How To Survive the Nightly Conference Party

partyonLast week Gini Dietrich asked me to write a guest blog post about handling internal communications in a man’s world. It will be published on Spin Sucks in November. I’ll keep you posted!

Writing that post brought back a lot memories and experiences from my 20+ years in marketing communications. I thought I’d start sharing them in the hopes that they help others as they chart their careers.

I want to be clear, my post that will be published on Spin Sucks is about being a communicator in a man’s world. This does not mean that I am bashing men in the business world. I am sharing experiences about how to be successful in those and other situations. That is the point of this post and others to come.

In addition, please keep in mind that my career started in 1994, a far cry from today – 2014.

Let’s get to it.

Like many people, I showed up to my first marketing job bright-eyed and bushy-tailed. I worked in student loans. My job was to travel around the state of Florida to colleges and universities, building relationships with the financial aid departments so that they would list my bank as the preferred lender. I traveled throughout my home state, developed collateral, attended conferences…you name it, I did it – as part of a team. It was fabulous!!!

The VP of marketing was himself a young whipper-snapper who could do no wrong. Yet, he did have experience, knew the market and had good ideas, which meant there was a lot to learn from him. The manager was a strong woman who was a few years older than me, and she was in love with the VP. (Another story for another day.)

Back to the purpose of this post.

Be True To Yourself

At one of the first conferences I attended in this role, I learned that part of “entertaining clients” meant staying up half the night partying. Being in my twenties, this wasn’t an issue.

BUT! I didn’t want my career to begin as a a “party girl”. Here is what I chose to do:

  1. Enjoy the client dinner, getting to know my customers better
  2. Go to the dance club with everyone
  3. Leave the club  between 10:30 and midnight with those clients who didn’t like to stay out late. (This made those customers happy while my colleagues stayed out late with the others.)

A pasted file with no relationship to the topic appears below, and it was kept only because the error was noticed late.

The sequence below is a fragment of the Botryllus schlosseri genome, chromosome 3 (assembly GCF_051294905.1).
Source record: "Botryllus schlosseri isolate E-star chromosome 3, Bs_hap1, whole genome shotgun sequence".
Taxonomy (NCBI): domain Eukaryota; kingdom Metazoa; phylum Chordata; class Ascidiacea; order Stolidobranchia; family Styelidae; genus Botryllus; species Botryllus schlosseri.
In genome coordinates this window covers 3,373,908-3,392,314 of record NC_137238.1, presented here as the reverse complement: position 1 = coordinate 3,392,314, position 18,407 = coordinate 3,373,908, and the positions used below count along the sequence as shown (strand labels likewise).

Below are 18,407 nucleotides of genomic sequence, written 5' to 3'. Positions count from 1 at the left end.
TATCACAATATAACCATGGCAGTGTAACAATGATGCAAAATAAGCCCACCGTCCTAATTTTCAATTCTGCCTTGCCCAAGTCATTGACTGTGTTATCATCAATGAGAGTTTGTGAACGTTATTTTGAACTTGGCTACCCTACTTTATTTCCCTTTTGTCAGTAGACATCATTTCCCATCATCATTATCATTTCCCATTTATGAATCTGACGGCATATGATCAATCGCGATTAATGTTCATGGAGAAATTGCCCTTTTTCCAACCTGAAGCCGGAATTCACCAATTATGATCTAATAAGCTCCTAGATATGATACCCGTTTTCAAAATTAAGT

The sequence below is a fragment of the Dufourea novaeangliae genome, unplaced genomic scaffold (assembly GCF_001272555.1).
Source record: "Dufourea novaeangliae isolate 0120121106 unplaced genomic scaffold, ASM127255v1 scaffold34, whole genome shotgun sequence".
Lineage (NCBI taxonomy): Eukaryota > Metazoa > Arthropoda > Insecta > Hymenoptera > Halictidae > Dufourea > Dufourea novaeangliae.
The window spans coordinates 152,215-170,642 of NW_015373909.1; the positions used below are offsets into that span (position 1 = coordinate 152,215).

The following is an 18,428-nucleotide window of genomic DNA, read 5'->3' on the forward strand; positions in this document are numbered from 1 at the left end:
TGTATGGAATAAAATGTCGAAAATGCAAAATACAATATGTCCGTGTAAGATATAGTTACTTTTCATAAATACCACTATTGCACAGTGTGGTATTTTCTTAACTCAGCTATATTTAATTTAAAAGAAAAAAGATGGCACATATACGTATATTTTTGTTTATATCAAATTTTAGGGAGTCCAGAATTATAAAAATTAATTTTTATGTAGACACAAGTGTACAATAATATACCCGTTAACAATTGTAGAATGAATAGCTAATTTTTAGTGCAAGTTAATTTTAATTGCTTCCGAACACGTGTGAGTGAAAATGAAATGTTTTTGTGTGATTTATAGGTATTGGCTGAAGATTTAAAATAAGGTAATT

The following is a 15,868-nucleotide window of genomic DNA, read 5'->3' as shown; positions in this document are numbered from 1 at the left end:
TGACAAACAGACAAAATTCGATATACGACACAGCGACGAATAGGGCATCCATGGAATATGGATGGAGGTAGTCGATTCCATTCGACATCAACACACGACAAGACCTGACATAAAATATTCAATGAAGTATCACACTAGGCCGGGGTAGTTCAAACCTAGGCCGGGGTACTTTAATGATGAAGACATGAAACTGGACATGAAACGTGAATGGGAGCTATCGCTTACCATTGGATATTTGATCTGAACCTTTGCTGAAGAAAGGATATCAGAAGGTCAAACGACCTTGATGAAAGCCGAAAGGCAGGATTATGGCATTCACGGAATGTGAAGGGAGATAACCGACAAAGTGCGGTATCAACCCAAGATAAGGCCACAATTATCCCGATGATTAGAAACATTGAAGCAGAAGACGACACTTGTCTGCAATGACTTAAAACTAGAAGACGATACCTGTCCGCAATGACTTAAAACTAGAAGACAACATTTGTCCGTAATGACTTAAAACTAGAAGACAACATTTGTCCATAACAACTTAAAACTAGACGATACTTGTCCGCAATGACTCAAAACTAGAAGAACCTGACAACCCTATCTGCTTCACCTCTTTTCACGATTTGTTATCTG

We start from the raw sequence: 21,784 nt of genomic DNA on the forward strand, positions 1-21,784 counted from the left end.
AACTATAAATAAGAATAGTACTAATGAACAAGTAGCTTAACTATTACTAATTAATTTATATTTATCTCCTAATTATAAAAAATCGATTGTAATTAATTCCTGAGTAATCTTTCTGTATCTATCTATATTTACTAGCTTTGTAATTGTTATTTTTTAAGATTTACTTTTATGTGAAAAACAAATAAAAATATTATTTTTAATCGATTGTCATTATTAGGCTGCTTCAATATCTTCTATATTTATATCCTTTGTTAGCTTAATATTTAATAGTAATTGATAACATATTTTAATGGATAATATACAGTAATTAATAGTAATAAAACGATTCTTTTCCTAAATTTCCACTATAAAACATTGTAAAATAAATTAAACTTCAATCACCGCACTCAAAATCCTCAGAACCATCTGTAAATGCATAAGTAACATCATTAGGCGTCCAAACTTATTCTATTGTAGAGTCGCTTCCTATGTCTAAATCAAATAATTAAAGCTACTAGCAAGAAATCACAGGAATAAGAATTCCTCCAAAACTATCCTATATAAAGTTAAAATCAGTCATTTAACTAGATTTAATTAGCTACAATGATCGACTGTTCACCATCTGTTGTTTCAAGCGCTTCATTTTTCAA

4. Get a good night’s sleep
  5. Repeat.

Lesson Learned

You don’t have to do everything the way someone else does it. Find your own way and be true to yourself.

Published by

Susan

Susan Cellura is a marketing communications professional with over 20 years of experience. She is a dynamic communications professional and enthusiastic team-builder, with a progressive history of success in designing and implementing communications programs for global organizations. A strategic thinker with the ability to understand the needs of multiple audiences and deliver solutions, Susan is a results-oriented problem-solver with exceptional interpersonal and negotiation abilities. Having worked in a variety of global industries, she has grown business communications in her current position via a strong mixture of strategic resources, including social media.

6 thoughts on “How To Survive the Nightly Conference Party”

  1. Like you, I found the same kind of expectations early in my career. I didn’t drink back then and it was frowned upon. So I would arrive early to the restaurant and ask the bartender to help me out. He’d give me a rocks glass with water (only half full) and put a lime in it. They always thought I was drinking vodka…straight.

    1. Gini, You are so hard core! LOL! It’s so important to keep your head straight at these conferences. Long days and long nights…people don’t remember what they do but everyone talks about it for days!!!

  2. I remember when I was right out of college, I went to a trade show with my boss and her boss. They stayed in the bar (and one of the hooked up with the client) all night. It didn’t occur to me to a) stay up with them or b) that those things actually happened. I think I was also a little jealous because I had a HUGE crush on the client, but thought it was unprofessional to let that show.

Leave a Reply

Fill in your details below or click an icon to log in:

WordPress.com Logo

You are commenting using your WordPress.com account. Log Out / Change )

Twitter picture

You are commenting using your Twitter account. Log Out / Change )

Facebook photo

You are commenting using your Facebook account. Log Out / Change )

Google+ photo

You are commenting using your Google+ account. Log Out / Change )

Connecting to %s